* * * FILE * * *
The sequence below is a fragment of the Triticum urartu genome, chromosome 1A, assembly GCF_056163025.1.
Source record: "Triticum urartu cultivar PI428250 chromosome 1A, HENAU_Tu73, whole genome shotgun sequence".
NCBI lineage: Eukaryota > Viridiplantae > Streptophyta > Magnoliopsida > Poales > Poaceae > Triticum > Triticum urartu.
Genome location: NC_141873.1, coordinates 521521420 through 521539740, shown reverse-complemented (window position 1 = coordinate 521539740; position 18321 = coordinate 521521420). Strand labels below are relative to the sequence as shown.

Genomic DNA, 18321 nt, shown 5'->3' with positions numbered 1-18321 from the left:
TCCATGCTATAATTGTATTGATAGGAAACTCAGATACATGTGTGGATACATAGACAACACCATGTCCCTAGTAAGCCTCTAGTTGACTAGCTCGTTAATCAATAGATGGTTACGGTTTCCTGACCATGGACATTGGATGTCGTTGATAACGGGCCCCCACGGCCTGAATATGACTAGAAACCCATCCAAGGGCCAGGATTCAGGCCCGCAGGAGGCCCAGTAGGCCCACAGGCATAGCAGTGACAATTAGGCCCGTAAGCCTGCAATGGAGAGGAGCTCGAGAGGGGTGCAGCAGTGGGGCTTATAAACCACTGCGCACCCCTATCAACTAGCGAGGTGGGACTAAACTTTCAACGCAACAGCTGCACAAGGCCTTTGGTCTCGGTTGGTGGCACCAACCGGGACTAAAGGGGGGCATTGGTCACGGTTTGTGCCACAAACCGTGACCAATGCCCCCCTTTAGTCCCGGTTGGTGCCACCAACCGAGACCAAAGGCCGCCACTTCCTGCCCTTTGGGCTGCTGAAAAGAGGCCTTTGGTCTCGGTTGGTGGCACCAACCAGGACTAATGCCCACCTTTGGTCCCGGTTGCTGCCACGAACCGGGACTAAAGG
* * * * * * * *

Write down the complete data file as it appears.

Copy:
The sequence below is a fragment of the Triticum urartu genome, chromosome 1A, assembly GCF_056163025.1.
Source record: "Triticum urartu cultivar PI428250 chromosome 1A, HENAU_Tu73, whole genome shotgun sequence".
NCBI lineage: Eukaryota > Viridiplantae > Streptophyta > Magnoliopsida > Poales > Poaceae > Triticum > Triticum urartu.
Genome location: NC_141873.1, coordinates 521521420 through 521539740, shown reverse-complemented (window position 1 = coordinate 521539740; position 18321 = coordinate 521521420). Strand labels below are relative to the sequence as shown.

Genomic DNA, 18321 nt, shown 5'->3' with positions numbered 1-18321 from the left:
TCCATGCTATAATTGTATTGATAGGAAACTCAGATACATGTGTGGATACATAGACAACACCATGTCCCTAGTAAGCCTCTAGTTGACTAGCTCGTTAATCAATAGATGGTTACGGTTTCCTGACCATGGACATTGGATGTCGTTGATAACGGGCCCCCACGGCCTGAATATGACTAGAAACCCATCCAAGGGCCAGGATTCAGGCCCGCAGGAGGCCCAGTAGGCCCACAGGCATAGCAGTGACAATTAGGCCCGTAAGCCTGCAATGGAGAGGAGCTCGAGAGGGGTGCAGCAGTGGGGCTTATAAACCACTGCGCACCCCTATCAACTAGCGAGGTGGGACTAAACTTTCAACGCAACAGCTGCACAAGGCCTTTGGTCTCGGTTGGTGGCACCAACCGGGACTAAAGGGGGGCATTGGTCACGGTTTGTGCCACAAACCGTGACCAATGCCCCCCTTTAGTCCCGGTTGGTGCCACCAACCGAGACCAAAGGCCGCCACTTCCTGCCCTTTGGGCTGCTGAAAAGAGGCCTTTGGTCTCGGTTGGTGGCACCAACCAGGACTAATGCCCACCTTTGGTCCCGGTTGCTGCCACGAACCGGGACTAAAGG